Popeye (1980)

popeyeWould you give up looking for someone special to you? In December 1980, Popeye never stopped looking for his pappy, but found more than he ever thought he would.

Directing this 114 minute adventure/comedy/family/fantasy/musical/romance is Robert Altman.

Robin Williams as Popeye, Shelley Duvall as Olive Oyl, Paul Dooley as Wimpy, Paul L. Smith as Bluto, Wesley Ivan Hurt as Swee’pea, Ray Walston as Poopdeck Pappy, Donald Moffat as The Taxman and Jack Mercer as (voice of in prologue) Popeye.

The town of Sweethaven is where Popeye the sailor has just dropped anchor. This small town is where Popeye is continuing the search for his long lost pappy. While he’s at Sweethaven Popeye runs into Olive Oyl, who’s getting ready for her engagement party. Little does Popeye know, Olive isn’t really happy about her engagement to captain Bluto, but fear makes the town of Sweethaven do a lot of things they don’t want to. Fortunately, Popeye isn’t caught in the same grip of fear the towns folk are. So it’s no surprise when Popeye finds himself going up against Bluto.

In 1929, a comic strip called Thimble Theatre had the first appearance of a character created by Elzie Crisler Segar (better known as E.C. Segar) named Popeye. The Popeye comic strip found it’s fan base and became a popular strip for the Thimble Theatre. Then, in 1933 Max and Dave Fleischer adapted the Thimble Theatre characters into a series of shorts for Paramount Pictures. So when Popeye needed a voice, Billy Costello gave him one from 1933-1935. At which point the talented voice actor named Jack Mercer took over during 1942-1957. Through different projects, Mercer would wind up voicing Popeye for (about) 4 decades. Over the years Popeye has seen his fair share of media time, be it through comic strips, comics, cartoons, video games and even movies. All those years of fan love helped Popeye get ranked #20 in TV Guide’s 50 greatest cartoon characters of all time list in 2002.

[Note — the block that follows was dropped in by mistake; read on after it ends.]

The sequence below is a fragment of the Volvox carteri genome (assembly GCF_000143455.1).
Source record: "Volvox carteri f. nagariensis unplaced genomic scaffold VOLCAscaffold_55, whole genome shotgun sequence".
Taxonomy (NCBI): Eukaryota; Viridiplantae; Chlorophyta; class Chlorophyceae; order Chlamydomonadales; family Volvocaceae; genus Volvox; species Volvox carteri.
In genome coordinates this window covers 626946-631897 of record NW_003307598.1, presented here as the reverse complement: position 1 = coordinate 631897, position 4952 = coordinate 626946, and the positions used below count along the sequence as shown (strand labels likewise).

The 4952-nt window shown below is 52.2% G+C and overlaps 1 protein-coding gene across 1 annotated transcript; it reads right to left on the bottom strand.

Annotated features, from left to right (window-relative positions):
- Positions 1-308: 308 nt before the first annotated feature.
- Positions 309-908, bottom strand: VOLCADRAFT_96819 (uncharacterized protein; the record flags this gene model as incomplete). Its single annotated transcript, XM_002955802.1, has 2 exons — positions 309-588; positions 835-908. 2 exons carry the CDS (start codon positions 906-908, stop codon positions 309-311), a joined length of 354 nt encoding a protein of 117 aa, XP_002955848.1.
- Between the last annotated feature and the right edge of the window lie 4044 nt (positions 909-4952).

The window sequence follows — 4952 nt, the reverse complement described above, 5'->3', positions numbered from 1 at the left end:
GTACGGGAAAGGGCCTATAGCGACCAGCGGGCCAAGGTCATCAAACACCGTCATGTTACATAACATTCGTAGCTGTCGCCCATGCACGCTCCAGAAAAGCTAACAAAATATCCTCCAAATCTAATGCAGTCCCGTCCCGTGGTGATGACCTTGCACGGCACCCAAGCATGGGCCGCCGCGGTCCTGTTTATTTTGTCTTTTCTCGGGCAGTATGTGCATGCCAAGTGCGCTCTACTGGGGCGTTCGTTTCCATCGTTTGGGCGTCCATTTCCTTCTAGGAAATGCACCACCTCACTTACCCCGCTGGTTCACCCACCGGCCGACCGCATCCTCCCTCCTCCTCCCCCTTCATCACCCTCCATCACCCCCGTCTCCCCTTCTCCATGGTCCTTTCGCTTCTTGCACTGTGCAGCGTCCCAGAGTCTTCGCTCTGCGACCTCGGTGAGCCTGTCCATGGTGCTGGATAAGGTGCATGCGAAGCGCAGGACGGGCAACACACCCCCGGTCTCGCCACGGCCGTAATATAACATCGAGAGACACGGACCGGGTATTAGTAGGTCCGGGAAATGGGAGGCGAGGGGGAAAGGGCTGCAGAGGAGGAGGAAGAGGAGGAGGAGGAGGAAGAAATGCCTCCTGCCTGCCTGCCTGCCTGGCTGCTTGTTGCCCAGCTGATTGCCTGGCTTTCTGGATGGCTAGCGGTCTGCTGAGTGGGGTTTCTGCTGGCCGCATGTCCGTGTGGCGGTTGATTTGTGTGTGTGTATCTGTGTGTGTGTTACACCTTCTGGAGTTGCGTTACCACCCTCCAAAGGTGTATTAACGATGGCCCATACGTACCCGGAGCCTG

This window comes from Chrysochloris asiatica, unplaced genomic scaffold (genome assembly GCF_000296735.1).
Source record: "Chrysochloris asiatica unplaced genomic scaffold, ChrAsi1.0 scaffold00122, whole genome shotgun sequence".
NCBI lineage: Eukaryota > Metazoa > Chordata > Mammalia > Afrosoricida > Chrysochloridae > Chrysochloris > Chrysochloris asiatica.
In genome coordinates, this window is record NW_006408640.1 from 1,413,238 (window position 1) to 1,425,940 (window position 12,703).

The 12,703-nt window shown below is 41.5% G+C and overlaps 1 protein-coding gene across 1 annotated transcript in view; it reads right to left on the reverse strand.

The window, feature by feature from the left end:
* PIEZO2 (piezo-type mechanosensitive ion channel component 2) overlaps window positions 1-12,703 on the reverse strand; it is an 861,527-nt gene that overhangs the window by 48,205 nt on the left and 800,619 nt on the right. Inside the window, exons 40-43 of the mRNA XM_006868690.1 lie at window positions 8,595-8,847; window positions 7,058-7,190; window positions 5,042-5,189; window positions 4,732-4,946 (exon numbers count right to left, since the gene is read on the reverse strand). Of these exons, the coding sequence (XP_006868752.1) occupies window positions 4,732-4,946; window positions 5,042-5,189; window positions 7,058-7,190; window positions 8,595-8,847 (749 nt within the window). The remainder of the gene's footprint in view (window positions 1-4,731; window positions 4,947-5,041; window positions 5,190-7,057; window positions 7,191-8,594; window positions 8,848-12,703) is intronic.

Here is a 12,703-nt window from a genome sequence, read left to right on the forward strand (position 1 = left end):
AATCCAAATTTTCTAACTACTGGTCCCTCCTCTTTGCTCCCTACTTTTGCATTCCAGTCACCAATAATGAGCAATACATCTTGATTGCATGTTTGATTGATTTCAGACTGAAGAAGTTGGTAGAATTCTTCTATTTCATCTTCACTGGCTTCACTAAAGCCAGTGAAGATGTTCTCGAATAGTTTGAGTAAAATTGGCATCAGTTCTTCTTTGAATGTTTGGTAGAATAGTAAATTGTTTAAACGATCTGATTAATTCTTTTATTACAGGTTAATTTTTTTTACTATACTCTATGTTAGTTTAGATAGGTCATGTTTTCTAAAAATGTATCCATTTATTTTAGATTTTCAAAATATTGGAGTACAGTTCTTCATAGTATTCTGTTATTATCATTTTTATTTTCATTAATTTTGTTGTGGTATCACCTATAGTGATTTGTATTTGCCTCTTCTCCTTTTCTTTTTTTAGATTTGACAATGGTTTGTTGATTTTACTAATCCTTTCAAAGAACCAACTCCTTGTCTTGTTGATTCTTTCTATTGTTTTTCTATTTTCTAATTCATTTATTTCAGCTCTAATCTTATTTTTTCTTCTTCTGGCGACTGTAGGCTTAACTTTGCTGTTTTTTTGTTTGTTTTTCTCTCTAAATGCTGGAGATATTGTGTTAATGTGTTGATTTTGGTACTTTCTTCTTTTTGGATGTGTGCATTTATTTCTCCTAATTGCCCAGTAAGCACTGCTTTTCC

Using characters created by E.C. Segar, Jules Feiffer created the screenplay for this musical comedy. The story has a lot of familiar elements that fans are used to seeing, along with a few twists to introduce some other popular elements. The storyline is light-hearted, fun and filled with humor. All those things make it very similar to the cartoon antics that many have grown to love with the world of Popeye.


The playthrough was great and it held my attention the entire time. Another thing this flick has going on that made the playthrough so entertaining was the musical aspect. Harry Nilsson did the work to make some very memorable music and lyrics that the cast breaks into throughout the film.

Even though the whole cast does a great job bringing the characters to life, two stars stand out the most to me with their roles. First off, of course, is Williams as Popeye, he was fantastic! Between his voice work and mannerisms, Williams truely did blow me down as Popeye. Then there was Duvall as Olive, again you have someone that physically looked the part but also was able to work wonders with her character. One of the things (that I think) makes this film cool is you can look back through the cast and see a great assembly of stars throughout. Like Paul Dooley, Richard Libertini, Bill Irwin, Wayne Robson and Linda Hunt to name a few. Each of these stars have chiseled out their place in the movie industry, but also helped create a film that could withstand the test of time.

Visually, everything looked really cool. Part of that is due to the costume design done by Scott Bushnell and the set decoration that Jack Stephens pulled off. After everything was brought together I thought they did a great job in pulling the world of Popeye off the pages and bringing everything to life. It has a great mix of real life interaction and the comical wacky world that we’ve been used to reading/seeing with Popeye, and Giuseppe Rotunno captured it all with his work on the cinematography.

Side note, this one was budgeted for 20 million and the box office (world wide) pulled in 60 million. Yet, Paramount and Disney wrote this one off as a flop in their books because it wasn’t the blockbuster they thought it would be. Also, Robert Evans (an executive at the time) wanted to see Dustin Hoffman as Popeye and Lily Tomlin as Olive. Man I’m glad that one didn’t go through.


Summary : This would make a great family movie night, and is a fun excuse to introduce the kids to a great old school classic. Still need a reason to watch it? Well, here's two reasons then. One, as a Popeye fan, getting a live action movie that was actually good was a true treat. Since bringing something from a book (or comic) to life it can be screwed up e-a-s-i-l-y as we've seen in the past. Two... Robin Williams! Need I say more?

It's rated PG for violence.